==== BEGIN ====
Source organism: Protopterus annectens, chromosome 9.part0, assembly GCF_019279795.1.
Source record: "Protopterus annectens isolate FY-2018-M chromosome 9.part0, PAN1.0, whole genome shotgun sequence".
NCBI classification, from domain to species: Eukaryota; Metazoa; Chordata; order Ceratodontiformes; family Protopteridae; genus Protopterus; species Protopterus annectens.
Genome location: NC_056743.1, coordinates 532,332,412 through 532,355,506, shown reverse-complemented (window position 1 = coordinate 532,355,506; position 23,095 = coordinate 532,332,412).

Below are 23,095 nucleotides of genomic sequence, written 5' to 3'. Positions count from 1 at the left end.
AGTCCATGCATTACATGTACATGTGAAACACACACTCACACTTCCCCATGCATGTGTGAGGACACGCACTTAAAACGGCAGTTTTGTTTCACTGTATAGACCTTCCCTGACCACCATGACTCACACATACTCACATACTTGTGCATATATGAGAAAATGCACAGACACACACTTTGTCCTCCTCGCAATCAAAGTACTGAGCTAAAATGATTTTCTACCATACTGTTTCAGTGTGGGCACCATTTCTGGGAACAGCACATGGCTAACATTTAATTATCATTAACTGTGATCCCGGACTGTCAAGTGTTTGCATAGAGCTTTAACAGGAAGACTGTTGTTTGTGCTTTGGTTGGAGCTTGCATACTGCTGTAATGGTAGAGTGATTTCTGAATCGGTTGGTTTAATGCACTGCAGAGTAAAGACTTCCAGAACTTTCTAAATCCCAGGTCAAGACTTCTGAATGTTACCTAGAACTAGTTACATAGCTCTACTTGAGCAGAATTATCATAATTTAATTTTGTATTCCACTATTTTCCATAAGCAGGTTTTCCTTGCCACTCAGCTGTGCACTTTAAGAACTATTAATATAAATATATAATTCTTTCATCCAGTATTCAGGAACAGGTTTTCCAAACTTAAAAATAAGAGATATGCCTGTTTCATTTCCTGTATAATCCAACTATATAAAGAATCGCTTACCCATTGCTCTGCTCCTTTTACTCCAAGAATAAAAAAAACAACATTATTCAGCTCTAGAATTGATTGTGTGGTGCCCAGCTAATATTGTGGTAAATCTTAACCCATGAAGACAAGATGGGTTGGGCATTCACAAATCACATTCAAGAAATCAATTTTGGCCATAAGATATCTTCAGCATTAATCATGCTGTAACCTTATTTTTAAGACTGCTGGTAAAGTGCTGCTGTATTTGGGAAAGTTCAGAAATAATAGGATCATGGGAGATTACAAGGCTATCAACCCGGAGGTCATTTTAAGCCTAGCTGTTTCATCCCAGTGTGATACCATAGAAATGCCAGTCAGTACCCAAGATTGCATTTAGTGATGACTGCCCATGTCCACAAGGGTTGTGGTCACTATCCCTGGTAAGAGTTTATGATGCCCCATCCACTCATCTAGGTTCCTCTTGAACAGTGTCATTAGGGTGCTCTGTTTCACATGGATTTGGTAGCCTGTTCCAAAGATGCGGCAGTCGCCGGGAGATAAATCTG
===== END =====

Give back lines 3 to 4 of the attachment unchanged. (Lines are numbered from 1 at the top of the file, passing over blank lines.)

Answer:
NCBI classification, from domain to species: Eukaryota; Metazoa; Chordata; order Ceratodontiformes; family Protopteridae; genus Protopterus; species Protopterus annectens.
Genome location: NC_056743.1, coordinates 532,332,412 through 532,355,506, shown reverse-complemented (window position 1 = coordinate 532,355,506; position 23,095 = coordinate 532,332,412).